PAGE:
In 1988, the year that AIDS Day was first observed, there were over 80,000 reported cases of AIDS in the U.S., where the disease was first identified, and 135 other countries reported their own cases. The infection was spreading all over the world, but the medical community had few weapons to combat it. Only one medication was available, and it was only effective for a short while. In 1988, the life expectancy of most patients with AIDS was measured in months.
Twenty years later, much has changed. No other disease has prompted a comparable mobilization of political, financial and human resources. An unprecedented research effort has led to well over 20 anti-HIV drugs.
Scientifically proven approaches to prevention, testing, and screening have been deployed all over the world. And innovative programs have reached millions of people worldwide, delivering medication, care, and education on a scale unimaginable even a few years ago.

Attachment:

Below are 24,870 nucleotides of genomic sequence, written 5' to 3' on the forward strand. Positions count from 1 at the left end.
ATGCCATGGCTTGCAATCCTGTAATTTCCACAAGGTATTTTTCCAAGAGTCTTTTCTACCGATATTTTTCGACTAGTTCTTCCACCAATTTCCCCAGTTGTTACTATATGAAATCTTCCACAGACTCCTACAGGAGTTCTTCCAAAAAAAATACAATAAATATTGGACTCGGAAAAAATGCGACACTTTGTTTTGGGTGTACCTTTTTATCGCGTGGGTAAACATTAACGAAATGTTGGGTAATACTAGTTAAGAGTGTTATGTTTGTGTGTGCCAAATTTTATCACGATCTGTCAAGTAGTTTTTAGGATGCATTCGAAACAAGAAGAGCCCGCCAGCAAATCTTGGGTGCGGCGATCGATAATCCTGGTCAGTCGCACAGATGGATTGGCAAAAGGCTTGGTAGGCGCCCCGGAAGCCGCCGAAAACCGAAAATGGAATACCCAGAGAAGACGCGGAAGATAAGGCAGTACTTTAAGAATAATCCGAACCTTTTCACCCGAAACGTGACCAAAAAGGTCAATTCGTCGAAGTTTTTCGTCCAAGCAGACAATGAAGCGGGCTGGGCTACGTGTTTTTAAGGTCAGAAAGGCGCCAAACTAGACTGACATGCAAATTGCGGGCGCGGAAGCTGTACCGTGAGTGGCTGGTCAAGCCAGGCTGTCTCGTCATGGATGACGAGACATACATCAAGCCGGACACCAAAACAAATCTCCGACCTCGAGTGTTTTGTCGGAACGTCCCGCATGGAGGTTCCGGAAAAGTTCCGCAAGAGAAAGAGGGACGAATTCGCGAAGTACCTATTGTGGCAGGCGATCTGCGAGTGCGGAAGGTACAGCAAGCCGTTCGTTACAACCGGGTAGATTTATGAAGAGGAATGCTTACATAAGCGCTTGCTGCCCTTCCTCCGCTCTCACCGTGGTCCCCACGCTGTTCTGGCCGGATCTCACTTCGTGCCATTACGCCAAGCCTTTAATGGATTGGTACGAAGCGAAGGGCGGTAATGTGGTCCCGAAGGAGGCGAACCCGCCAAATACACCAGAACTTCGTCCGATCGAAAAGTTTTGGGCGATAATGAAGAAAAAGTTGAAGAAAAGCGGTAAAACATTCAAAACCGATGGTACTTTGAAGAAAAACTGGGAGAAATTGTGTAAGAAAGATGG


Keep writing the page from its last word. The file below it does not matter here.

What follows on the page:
One such program is the U.S. President's Emergency Plan for AIDS Relief, or PEPFAR. In 2003, when the program was introduced by President George W. Bush, it was estimated that only about 50,000 people were receiving treatment for HIV/AIDS in sub-Saharan Africa, home to 67 percent of all people living with HIV. With PEPFAR, treatment has increased forty-fold.
It is the largest international health initiative dedicated to a single disease, says President Bush:
"When we launched PEPFAR, our goal was to support treatment for 2 million people in 5 years. Today, I'm pleased to announce that we have exceeded that goal -- early."
But there is still a long way to go. Last year, 2.7 million people were newly infected with HIV, the virus that causes AIDS, and 2 million people died of the disease. Much remains to be done. Developing HIV medications and delivering them to the people who need them will require the collaboration and good will of the scientific community and the public and private sectors for many years to come.